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Referendums (Scotland) Bill: Stage 1

Part of the debate – in the Scottish Parliament on 7th November 2019.

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Photo of Colin Beattie Colin Beattie Scottish National Party

To be honest, that has no relevance to what I am talking about in relation to the bill.

We need to re-engage the public with truthful, honest and fair politics, and enacting a bill that ensures that we will have comprehensive processes and open debate is a positive first step in making politics once more accessible and open.

The Brexit advisory referendum—yes, it was only advisory—clearly sets a precedent that we need to consider seriously when we set our own framework for referenda. Serious consideration has to be given to how an advisory referendum became the “settled will” of the people of all of the United Kingdom. In fact, of course, it did not reflect the views or wishes of the people of Scotland, and that has created a new impetus for the need to hold within the Scottish Parliament the appropriate powers for any future referenda.

The residents of Scotland have a fundamentally different opinion on Brexit, but they are being forced to submit to an alternative reality, although it is against their values and democratically expressed wishes. All that has come about as a result of an advisory referendum, not a legally binding one. Surely the fact that the clear majority view of the Scottish people can so easily be disregarded is a cause for grave concern. Throughout the entire Brexit process, Scotland has been treated with contempt by Westminster. We voted overwhelmingly to stay in the EU, and we have been ignored. Not only that, but our Parliament has been prevented from protecting the interests of the Scottish people. We must not disempower our people by denying them the ability to make their own decisions on such life-changing matters; that is why it is so important that we support the bill.

As we are all aware, the franchise was extended to include 16 and 17-year-olds for the independence referendum in 2014, and then for all following Scottish elections. The fact that those young people were denied a vote in the EU referendum in 2016 has left their voices unheard and has denied them access to democracy. In Scotland, various studies have concluded that 16 and 17-year-olds are perfectly capable of engagement and making informed decisions. Through the referendum bill, they would have a guarantee that they will not be excluded from the decision making that is vital to their futures, as they were in 2016.

Similarly, we need to secure the right for EU citizens to have the ability to exercise their democratic right. During the 2016 EU referendum, many of their experiences were very unsatisfactory. We need to ensure that their rights are protected and we need to make them feel welcome. We need to have provisions in place to guarantee that the mess that took place in 2016 is not replicated, and I do not think that we can trust Westminster to protect the rights of EU citizens.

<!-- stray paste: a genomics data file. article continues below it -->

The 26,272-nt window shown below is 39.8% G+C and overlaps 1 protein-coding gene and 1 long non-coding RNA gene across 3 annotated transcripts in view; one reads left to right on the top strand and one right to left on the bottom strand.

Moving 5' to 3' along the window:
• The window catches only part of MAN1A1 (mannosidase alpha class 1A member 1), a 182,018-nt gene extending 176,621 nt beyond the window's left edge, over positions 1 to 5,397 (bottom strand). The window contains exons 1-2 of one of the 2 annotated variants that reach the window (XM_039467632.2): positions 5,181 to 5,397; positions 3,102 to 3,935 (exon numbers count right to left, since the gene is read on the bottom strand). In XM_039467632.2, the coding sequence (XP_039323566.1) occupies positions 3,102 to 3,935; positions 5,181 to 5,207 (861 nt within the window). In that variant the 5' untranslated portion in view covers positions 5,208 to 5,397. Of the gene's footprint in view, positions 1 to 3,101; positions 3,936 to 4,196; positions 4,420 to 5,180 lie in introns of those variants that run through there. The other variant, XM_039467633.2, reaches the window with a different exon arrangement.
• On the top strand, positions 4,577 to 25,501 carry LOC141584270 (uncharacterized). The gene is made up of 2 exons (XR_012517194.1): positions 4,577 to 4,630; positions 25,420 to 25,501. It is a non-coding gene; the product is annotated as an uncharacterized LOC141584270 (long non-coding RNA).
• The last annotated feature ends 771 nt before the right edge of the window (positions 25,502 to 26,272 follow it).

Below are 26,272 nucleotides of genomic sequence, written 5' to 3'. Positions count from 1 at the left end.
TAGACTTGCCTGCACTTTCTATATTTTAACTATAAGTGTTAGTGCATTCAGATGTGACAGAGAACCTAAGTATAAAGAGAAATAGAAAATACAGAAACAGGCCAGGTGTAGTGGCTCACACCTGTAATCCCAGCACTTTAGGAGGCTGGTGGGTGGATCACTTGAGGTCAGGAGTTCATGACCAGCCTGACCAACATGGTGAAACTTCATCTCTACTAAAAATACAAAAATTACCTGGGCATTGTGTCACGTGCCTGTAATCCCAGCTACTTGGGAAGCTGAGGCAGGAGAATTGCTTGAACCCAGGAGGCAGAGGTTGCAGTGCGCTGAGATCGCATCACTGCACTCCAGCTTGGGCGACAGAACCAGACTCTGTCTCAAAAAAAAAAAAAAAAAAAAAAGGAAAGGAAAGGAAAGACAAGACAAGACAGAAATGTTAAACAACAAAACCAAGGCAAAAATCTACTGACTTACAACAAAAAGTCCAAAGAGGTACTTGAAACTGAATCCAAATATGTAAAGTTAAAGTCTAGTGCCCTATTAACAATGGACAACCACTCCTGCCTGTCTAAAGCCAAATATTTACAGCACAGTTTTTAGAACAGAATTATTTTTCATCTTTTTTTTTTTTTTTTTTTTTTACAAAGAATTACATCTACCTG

A hallmark of the Scottish Parliament is that the structure of this establishment promotes and encourages cross-party collaboration. Rather than having a Parliament that is divided and paralysed by our differences in opinion, we can generally find areas on which we can agree or find common ground. It is difficult to deny that we are operating with fundamentally different values from those that Westminster is exhibiting. The bill will give us the power to draw on our abilities to work together across parties, to scrutinise, debate and approve rules and procedures for future Scottish referenda.

When we already know that the Scottish people emphatically do not want Brexit, we cannot simply wait to see what fate the UK Government decides to impose on us. We are all aware that, even in a best-case scenario, the people of this nation will be worse off. Morally, we have a duty to our people to ensure that we have some influence over that outcome, even if the Westminster regime seeks to thwart that democratic duty. As a result, there is just cause for Scotland to have the power to ensure that our country has a say over huge constitutional and economic changes, such as Brexit, and that Scotland’s views are heard and respected, especially when people overwhelmingly tell us that they do not want something. We have an opportunity to ensure that the people of Scotland are presented with referenda that are built on a proper framework, which is well considered, carefully constructed and has legal standing.

This debate is not about whether members want a second referendum on independence or Brexit. It is about whether they believe that the people of Scotland deserve the right to something better than the desperate aftermath of Brexit, which will be brought about as a result of deceit and flimsy legislative chicanery. It is about whether members believe that the people have the right for their decision to be respected. It has been a long time since the UK comprehensively reviewed the framework governing referenda. It is more than reasonable for our Parliament to seek higher standards on such an important issue. The bill has been welcomed by the Electoral Commission, the Electoral Management Board, the Faculty of Advocates and the Institute for Government. It is common sense that all of us in this Parliament should welcome it, too. The people of Scotland, whom we serve, deserve no less.